How the pandemic gave the running industry a boost

Cory Howell needed to get moving.

At 51 years old, his heart wasn't quite as healthy as it could be. He remembers his doctor's words: "It's not terrible. But it's not great."

He joined a gym and started walking around the indoor track. But in 2020, pandemic quarantines shut everything down. Everyone was forced outdoors if they wanted to exercise. Howell tried running. He hasn't looked back.

His doctor said his heart is stronger and his cholesterol levels are healthier after adding regular distance running to his routine. He is running the half marathon distance during the Rock 'N' Roll event in Nashville, like he has for the past couple years.

Training with a Fleet Feet running group has given him a newfound confidence in himself.

"I had no idea what I was capable of," he said.

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He's not the only one. Stores like Fleet Feet and The Nashville Running Company got a boost in business after the pandemic because people were looking for running shoes and apparel.

Wilson said the increase in business has continued even after pandemic precautions have relaxed over the years. Adams said the same about the growth in her Fleet Feet stores.

It seems many people have reevaluated their priorities after the pandemic, the business owners said.

Increasing diversity in the running community

As running grows in popularity, businesses and social groups in Nashville have focused more on increasing diversity and representation in the sport.

It's a big part of the mission at The Exchange Running Collective, a new running store in East Nashville.

The Exchange founders Lauren and James Osborne designed the store to welcome shoppers to hang out, explore the products and chat with staff, which has fostered a close-knit sub-community of runners who frequent the store. They also carry smaller, niche running brands that are more difficult to find at other stores.

Lauren Osborne said diversity and inclusion are baked into the store's mission.

"We see ourselves as a progressive business with a mission to increase diversity in the running community," she said. "We want all people to genuinely want to buy cool gear and have fun running."

Mufti of We're Not Really Runners said one of the founding principles of the run club is about creating a welcoming and inclusive space in the running community. That means all paces and people are welcome and no runner gets left behind.

"I didn't see myself represented in the running world," she said. "I don't look like the LuluLemon ambassador on my Instagram feed."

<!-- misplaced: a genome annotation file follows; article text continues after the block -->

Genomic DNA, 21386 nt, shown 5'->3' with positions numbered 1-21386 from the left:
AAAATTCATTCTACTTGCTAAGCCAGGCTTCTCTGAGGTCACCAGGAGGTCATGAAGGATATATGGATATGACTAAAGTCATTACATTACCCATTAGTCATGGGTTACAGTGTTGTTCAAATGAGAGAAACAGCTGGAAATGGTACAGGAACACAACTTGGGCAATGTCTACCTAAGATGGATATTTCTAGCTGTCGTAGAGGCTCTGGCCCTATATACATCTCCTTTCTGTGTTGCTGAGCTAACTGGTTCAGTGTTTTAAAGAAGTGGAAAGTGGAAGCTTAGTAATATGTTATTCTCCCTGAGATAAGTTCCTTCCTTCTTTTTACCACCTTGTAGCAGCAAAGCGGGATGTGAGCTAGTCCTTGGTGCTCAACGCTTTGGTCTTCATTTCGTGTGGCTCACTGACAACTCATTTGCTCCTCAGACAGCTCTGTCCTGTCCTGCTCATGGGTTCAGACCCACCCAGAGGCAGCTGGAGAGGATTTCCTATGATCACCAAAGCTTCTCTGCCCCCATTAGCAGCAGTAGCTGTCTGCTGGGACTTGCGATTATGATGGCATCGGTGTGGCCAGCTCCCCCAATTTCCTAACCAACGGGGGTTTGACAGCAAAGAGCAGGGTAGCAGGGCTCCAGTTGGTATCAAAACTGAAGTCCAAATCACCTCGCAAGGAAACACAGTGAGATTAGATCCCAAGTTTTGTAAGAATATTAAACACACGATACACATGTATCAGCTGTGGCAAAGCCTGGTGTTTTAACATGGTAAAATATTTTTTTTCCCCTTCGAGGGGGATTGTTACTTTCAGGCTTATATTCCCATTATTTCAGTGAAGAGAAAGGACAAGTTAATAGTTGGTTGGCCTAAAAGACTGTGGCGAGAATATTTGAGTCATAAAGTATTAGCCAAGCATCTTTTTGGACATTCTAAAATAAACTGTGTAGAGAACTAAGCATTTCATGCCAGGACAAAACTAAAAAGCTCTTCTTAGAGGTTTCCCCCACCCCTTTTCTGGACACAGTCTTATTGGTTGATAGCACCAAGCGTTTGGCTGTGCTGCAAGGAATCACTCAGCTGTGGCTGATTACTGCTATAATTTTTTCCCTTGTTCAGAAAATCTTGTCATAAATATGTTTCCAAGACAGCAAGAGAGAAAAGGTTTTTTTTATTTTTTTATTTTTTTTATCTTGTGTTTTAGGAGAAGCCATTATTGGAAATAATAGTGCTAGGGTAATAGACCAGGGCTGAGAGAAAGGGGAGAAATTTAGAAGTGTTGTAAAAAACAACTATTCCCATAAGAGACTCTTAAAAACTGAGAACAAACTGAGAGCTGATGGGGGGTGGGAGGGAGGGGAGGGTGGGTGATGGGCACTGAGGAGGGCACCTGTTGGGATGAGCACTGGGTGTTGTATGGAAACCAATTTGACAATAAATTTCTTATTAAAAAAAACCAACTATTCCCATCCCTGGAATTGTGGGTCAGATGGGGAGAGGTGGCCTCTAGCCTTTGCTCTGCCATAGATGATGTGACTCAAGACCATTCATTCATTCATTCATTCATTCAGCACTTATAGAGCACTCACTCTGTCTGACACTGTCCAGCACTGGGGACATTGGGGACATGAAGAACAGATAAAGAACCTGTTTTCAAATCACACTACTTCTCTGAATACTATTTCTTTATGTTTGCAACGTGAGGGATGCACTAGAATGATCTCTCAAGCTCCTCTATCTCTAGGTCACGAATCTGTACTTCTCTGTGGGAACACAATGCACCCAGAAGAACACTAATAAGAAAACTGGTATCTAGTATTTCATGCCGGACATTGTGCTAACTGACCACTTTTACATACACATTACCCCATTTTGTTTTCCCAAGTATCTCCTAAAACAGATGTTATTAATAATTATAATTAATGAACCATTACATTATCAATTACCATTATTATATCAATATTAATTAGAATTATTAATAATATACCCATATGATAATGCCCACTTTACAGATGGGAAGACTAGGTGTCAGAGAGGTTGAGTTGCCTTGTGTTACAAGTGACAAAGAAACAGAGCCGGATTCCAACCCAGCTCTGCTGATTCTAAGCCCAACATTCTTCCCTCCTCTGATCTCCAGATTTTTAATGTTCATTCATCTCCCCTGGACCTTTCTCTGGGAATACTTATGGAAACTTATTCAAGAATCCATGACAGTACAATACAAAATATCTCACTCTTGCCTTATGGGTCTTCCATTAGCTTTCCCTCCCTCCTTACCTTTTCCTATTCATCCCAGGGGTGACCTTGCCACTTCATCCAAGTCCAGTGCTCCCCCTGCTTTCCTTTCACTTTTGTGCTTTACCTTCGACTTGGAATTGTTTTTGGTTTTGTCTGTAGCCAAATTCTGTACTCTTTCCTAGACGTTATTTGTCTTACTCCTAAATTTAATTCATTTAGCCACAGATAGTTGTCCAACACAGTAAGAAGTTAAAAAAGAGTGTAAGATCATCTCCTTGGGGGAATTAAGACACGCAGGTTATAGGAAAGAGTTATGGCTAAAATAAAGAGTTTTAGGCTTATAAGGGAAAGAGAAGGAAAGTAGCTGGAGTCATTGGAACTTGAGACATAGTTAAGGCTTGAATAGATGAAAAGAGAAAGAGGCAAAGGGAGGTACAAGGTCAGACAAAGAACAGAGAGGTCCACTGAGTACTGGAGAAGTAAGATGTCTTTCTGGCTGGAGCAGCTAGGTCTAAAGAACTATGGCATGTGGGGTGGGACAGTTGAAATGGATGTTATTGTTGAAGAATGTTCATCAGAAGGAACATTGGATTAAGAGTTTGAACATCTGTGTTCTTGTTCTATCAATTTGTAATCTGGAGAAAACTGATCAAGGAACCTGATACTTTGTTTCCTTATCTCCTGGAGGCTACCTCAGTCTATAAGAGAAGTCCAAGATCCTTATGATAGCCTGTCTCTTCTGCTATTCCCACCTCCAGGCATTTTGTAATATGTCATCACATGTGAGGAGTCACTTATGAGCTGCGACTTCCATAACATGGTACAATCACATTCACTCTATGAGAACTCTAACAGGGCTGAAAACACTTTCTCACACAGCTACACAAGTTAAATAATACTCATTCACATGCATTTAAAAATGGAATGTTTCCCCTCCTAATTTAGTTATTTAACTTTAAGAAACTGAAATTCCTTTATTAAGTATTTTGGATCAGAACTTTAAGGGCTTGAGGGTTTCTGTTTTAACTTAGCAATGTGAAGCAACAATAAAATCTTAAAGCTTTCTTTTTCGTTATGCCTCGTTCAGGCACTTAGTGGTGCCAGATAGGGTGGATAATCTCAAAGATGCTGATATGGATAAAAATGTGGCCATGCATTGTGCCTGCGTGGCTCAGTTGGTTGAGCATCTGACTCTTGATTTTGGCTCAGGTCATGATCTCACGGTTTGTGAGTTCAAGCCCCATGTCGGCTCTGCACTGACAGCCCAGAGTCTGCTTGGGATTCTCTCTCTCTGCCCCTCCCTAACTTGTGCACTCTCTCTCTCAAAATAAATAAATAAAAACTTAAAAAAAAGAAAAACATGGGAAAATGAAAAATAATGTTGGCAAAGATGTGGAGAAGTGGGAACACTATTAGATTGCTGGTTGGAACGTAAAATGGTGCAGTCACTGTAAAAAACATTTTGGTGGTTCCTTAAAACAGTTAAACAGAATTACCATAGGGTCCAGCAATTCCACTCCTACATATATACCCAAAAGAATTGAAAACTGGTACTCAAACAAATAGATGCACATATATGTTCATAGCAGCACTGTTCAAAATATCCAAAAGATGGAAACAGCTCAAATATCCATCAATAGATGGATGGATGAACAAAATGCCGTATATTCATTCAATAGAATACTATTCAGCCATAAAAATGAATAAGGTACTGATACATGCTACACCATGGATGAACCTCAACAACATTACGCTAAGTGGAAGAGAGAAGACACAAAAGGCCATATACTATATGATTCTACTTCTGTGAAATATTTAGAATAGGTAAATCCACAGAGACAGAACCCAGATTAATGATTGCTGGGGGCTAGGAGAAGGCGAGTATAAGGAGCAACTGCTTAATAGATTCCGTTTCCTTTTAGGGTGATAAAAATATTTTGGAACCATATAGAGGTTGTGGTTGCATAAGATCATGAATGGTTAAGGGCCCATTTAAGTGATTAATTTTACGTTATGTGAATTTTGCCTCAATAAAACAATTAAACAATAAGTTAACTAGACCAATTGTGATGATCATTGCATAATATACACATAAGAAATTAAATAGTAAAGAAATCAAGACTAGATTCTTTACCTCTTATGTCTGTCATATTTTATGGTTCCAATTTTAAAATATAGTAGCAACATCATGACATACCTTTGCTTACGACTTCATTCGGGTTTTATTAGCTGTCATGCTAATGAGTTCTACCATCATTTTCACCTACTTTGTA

That idea has caught on. Runners in Dallas, New York, Washington, D.C. and Charleston have started chapters of WNRR based off the model Mufti created.

The irony of the group's name is not lost on Mufti. By reclaiming and widening the slim definition of what makes a "runner," she has effectively created a group of supportive, welcoming athletes who view running as more approachable and open to everyone — no matter what they look like. They feel more comfortable calling themselves runners because they've taken the pressure off the label.

After all, the vast majority of race participants lining up on April 27 won't be running seven-minute miles. They'll walk portions, take bathroom breaks and pause to take a drink of water. But they'll be runners all the same.

Tips for runners on race day

Christi Beth Adams won't be running in any races on April 27. But she has plenty of tips for those who are.

Ahead of Nashville's marathon, get to know who fuels the city's running culture (4)

"I'm not gonna lie – the Nashville race isn't a fast, flat one!" she said. "While some folks will still be shooting for a goal time or personal best, I tell most folks to soak in the experience! Smile for the cameras, give high fives to spectators and be thankful for each step you take toward the finish line."

  • Nothing new on race day – nutrition, clothes, etc. You spot a cute new sports bra at Fleet Feet Friday night? Cool! Just don't wear it Saturday morning.

  • Don't go out too fast. The start line is so full of excitement, it's easy to get carried away so watch yourself in those early miles or you'll pay for it later.

  • Body Glide. Don't know what I'm talking about? You should.

This article originally appeared on Nashville Tennessean: Ahead of Nashville marathon, here's who's fueling a local running boom

Ahead of Nashville's marathon, get to know who fuels the city's running culture (2024)